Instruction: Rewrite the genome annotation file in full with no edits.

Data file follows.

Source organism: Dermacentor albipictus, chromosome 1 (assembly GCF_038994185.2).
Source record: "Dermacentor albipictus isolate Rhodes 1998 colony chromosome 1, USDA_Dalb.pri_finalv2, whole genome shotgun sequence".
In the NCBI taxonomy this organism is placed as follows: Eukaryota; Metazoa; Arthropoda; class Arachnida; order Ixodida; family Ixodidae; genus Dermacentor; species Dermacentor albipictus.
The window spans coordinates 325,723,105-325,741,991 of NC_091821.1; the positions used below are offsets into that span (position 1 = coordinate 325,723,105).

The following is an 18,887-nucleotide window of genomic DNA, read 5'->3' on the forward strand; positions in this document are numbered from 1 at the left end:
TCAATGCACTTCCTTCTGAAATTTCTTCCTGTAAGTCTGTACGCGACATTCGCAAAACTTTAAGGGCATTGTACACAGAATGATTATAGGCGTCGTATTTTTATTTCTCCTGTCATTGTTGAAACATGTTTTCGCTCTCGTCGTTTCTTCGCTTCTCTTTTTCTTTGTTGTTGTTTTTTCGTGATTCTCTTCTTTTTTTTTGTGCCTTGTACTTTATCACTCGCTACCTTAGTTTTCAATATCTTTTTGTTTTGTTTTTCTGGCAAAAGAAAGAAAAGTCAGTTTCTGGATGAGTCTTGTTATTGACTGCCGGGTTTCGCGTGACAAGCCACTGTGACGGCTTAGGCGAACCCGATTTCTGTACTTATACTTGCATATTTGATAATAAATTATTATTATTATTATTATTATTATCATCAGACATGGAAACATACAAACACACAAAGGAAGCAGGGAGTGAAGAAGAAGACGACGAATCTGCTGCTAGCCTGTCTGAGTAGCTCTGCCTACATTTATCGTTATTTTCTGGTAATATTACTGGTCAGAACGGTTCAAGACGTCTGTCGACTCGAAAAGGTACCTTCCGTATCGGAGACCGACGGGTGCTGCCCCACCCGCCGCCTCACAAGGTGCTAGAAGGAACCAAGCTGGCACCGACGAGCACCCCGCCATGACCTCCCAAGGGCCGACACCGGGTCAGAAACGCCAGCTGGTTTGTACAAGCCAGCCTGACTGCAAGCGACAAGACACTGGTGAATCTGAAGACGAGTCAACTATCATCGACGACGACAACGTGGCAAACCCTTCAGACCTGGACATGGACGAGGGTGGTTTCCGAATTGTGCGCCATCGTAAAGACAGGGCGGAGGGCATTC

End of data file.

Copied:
Source organism: Dermacentor albipictus, chromosome 1 (assembly GCF_038994185.2).
Source record: "Dermacentor albipictus isolate Rhodes 1998 colony chromosome 1, USDA_Dalb.pri_finalv2, whole genome shotgun sequence".
In the NCBI taxonomy this organism is placed as follows: Eukaryota; Metazoa; Arthropoda; class Arachnida; order Ixodida; family Ixodidae; genus Dermacentor; species Dermacentor albipictus.
The window spans coordinates 325,723,105-325,741,991 of NC_091821.1; the positions used below are offsets into that span (position 1 = coordinate 325,723,105).

The following is an 18,887-nucleotide window of genomic DNA, read 5'->3' on the forward strand; positions in this document are numbered from 1 at the left end:
TCAATGCACTTCCTTCTGAAATTTCTTCCTGTAAGTCTGTACGCGACATTCGCAAAACTTTAAGGGCATTGTACACAGAATGATTATAGGCGTCGTATTTTTATTTCTCCTGTCATTGTTGAAACATGTTTTCGCTCTCGTCGTTTCTTCGCTTCTCTTTTTCTTTGTTGTTGTTTTTTCGTGATTCTCTTCTTTTTTTTTGTGCCTTGTACTTTATCACTCGCTACCTTAGTTTTCAATATCTTTTTGTTTTGTTTTTCTGGCAAAAGAAAGAAAAGTCAGTTTCTGGATGAGTCTTGTTATTGACTGCCGGGTTTCGCGTGACAAGCCACTGTGACGGCTTAGGCGAACCCGATTTCTGTACTTATACTTGCATATTTGATAATAAATTATTATTATTATTATTATTATTATCATCAGACATGGAAACATACAAACACACAAAGGAAGCAGGGAGTGAAGAAGAAGACGACGAATCTGCTGCTAGCCTGTCTGAGTAGCTCTGCCTACATTTATCGTTATTTTCTGGTAATATTACTGGTCAGAACGGTTCAAGACGTCTGTCGACTCGAAAAGGTACCTTCCGTATCGGAGACCGACGGGTGCTGCCCCACCCGCCGCCTCACAAGGTGCTAGAAGGAACCAAGCTGGCACCGACGAGCACCCCGCCATGACCTCCCAAGGGCCGACACCGGGTCAGAAACGCCAGCTGGTTTGTACAAGCCAGCCTGACTGCAAGCGACAAGACACTGGTGAATCTGAAGACGAGTCAACTATCATCGACGACGACAACGTGGCAAACCCTTCAGACCTGGACATGGACGAGGGTGGTTTCCGAATTGTGCGCCATCGTAAAGACAGGGCGGAGGGCATTC